Where Do Baltimore Orioles Fans Get Off?

Mike SalernoCorrespondent IApril 8, 2009

BALTIMORE - APRIL 06:  Mark Teixeira #25, Johnny Damon #18, Derek Jeter #2 and Manager Joe Girardi of the New York Yankees are introduced before the game against the Baltimore Orioles during opening day on April 6, 2009 at Camden Yards in Baltimore, Maryland.  (Photo by Greg Fiume/Getty Images)

There was a storyline at play in the Yankees' season-opening loss in Baltimore Monday afternoon that was greatly overshadowed by the immediate failures of big-ticket free agents CC Sabathia and Mark Teixeira. Orioles fans came out in full force for the 2009 season opener, but for the wrong reasons.

Though there were a fair amount of pinstriped supporters that made up the 48,607 on hand, it was impossible to ignore the droves of O's fans booing, hissing and yelling obscenities at Teixeira, which started in warm-ups.

According to the Lower Hudson Journal News, a fan from Teixeira's Maryland hometown held a sign behind the visitors' dugout that read "Severna Park hates you Tex," during an on-field interview with YES Network's Kim Jones.

I mean, realistically speaking, I doubt his family that still lives there hates him. I actually am positive that they're enjoying his new contract quite a bit.

These fans showed up to the first game of the year rooting more against the away team than for their hometown heroes, the true mark of a fan that has hit rock bottom.

How do I know this? Well, it's a pretty good indicator when the boos Teixeira received were twice as loud as the cheers star outfielder Nick Markakis got when he was introduced.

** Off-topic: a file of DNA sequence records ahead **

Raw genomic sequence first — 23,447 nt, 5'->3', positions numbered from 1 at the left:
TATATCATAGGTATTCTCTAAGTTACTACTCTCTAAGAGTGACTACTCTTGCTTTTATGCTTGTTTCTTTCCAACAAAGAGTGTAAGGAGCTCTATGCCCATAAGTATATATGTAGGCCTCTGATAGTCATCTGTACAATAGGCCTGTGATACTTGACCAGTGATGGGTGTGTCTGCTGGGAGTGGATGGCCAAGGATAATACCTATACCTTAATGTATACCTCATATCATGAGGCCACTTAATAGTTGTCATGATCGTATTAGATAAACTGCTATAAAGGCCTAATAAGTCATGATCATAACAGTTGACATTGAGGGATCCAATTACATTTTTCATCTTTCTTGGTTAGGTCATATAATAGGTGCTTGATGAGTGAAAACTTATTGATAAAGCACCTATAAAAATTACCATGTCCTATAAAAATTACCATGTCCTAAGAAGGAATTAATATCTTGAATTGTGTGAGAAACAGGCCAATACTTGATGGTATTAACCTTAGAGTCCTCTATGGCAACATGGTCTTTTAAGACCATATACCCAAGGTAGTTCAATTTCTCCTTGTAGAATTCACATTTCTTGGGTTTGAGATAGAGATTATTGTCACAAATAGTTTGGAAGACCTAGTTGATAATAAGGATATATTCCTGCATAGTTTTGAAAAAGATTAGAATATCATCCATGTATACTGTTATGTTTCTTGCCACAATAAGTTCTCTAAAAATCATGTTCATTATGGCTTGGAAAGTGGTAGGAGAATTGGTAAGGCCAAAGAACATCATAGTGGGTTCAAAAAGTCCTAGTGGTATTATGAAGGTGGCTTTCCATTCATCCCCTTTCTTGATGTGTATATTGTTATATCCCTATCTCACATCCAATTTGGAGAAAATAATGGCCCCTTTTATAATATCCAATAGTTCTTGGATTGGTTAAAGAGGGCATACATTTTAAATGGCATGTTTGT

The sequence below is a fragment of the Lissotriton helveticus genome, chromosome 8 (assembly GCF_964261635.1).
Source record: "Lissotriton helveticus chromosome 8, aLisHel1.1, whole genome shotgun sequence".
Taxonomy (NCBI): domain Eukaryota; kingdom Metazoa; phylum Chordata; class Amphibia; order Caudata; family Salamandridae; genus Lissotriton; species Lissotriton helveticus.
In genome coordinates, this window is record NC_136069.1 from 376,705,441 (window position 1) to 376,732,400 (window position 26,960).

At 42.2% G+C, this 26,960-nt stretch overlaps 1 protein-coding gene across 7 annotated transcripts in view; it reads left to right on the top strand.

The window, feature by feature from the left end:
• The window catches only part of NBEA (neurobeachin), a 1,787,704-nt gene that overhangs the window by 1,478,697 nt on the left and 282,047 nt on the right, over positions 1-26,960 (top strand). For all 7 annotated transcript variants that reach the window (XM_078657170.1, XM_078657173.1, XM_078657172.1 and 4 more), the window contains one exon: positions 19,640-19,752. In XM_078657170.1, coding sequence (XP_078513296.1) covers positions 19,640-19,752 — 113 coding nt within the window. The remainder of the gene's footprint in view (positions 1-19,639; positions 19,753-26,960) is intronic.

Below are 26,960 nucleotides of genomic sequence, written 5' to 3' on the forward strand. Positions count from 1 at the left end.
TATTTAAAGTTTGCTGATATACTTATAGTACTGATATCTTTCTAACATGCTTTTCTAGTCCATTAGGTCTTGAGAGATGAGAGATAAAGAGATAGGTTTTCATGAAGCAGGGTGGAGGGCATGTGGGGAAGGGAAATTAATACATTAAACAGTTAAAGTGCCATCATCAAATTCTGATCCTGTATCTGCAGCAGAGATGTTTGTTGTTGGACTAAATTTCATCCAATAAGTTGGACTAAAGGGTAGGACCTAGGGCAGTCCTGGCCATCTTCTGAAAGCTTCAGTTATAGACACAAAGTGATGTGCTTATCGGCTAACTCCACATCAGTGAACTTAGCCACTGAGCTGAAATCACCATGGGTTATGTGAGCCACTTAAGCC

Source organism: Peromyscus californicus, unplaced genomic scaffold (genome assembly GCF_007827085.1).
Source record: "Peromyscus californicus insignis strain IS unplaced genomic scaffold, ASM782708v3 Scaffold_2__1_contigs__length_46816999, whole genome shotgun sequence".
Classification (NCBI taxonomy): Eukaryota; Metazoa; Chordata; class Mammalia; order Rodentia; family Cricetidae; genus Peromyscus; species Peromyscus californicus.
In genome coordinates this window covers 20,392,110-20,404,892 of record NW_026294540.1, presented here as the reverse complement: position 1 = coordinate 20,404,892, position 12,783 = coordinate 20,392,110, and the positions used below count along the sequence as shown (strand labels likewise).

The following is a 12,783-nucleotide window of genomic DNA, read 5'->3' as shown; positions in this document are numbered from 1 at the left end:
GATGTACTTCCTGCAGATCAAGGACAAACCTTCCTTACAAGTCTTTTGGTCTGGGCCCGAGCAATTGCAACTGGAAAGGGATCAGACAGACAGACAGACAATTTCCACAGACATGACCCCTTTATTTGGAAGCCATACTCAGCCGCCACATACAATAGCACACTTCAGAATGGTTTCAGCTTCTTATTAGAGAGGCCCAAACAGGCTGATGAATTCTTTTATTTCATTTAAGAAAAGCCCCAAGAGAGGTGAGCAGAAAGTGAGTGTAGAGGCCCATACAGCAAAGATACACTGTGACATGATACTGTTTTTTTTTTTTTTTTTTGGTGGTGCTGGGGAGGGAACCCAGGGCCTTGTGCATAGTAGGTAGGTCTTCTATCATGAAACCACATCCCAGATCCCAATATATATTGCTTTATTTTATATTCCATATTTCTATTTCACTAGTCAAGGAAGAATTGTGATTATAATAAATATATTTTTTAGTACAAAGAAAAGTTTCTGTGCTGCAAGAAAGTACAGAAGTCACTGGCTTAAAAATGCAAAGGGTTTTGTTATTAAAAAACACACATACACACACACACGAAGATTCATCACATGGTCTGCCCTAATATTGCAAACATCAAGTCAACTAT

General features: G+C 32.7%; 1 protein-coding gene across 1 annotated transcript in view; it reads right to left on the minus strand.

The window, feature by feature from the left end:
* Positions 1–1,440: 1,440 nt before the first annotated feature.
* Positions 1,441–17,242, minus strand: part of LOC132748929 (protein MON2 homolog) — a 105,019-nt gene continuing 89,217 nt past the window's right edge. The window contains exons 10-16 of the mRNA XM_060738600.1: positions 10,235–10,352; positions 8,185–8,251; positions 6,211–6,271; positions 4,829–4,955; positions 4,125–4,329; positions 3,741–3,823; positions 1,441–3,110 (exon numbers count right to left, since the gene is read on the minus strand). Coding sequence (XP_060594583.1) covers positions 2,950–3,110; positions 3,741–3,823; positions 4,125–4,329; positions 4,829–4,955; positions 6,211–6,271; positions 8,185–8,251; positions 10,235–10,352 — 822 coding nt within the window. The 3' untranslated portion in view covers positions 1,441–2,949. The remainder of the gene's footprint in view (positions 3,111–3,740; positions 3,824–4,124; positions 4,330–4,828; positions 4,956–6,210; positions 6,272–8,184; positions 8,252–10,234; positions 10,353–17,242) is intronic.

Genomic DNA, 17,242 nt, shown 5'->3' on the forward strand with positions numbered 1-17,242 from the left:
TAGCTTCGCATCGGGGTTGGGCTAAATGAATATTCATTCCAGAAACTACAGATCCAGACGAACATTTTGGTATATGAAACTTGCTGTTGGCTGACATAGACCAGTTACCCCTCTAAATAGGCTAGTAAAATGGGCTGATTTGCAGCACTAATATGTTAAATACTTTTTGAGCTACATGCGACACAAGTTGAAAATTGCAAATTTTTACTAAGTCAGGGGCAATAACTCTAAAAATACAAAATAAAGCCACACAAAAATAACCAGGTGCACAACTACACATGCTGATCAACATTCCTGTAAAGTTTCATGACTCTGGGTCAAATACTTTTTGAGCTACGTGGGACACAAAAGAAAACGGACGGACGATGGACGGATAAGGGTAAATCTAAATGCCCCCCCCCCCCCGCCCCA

These people don't care about this Orioles' team. Granted, there's not a whole lot to root for, especially in the A.L. East. But to come out and put on a display like that—jeering Teixeira like it's a pivotal game between two bitter rivals on Opening Day—only made a mockery of themselves.

It seems as though Teixeira's "betrayal" of the team that grew up playing in his own backyard for the hated Yankees has rejuvenated a fan base that has been left-for-dead since the team last played a meaningful game, way back in 1997.

See, I didn't even have to bring up that Jeffrey kid to get your blood boiling, eh Baltimore?

The thing that is most hysterical about the whole situation, though, is that these poor little Orioles fans actually think their team had a shot at the gold glove first baseman. Oh boy, that is rich.

Teixeira's free agency, coupled with his union with agent Scott Boras meant he was about to take the next step into baseball's elite by signing a contract with a team from a large market.

Teams in bigger markets don't just have bigger payrolls. They have a relentless demand, and the highest of expectations. Failure is not an option in places like the Bronx, Queens and Boston, but it's become second nature at Camden Yards.

That's why Teixeira was never going to end up in Baltimore, or Washington for that matter. He's done his fair share of losing in his career.

And as if starting in miserable Texas wasn't bad enough, he was given a small taste of what a pennant race feels like after being dealt first to Atlanta and then to Los Angeles. He wants to win, now.

Yeah sure, he was raised in Maryland. Big deal. He grew up a Yankees fan. Do you think he wore 23 in college and the beginning of his pro career as an homage to Tippy Martinez?

What could've possibly sold Teixeira on Baltimore? A solid NFL franchise to watch? The crab cakes? Don't forget the astronomical crime rate!

"Oriole fans are a symbol of what's wrong with America," said ESPN Radio's Colin Cowherd on his show yesterday. "Jealously, anger and resentment toward the successful people."

"Oriole fans, you think you won last night," he said. "But you came across as small, petty, clueless and phony. Because you would've taken that contract, too."

The plain truth is that Orioles fans are downright jealous of the Yankees for landing Teixeira. After this week's series, the Yankees will leave the city for a few months and there will be no more crying over spilled millions. Sadly, so will the majority of these so-called "fans."


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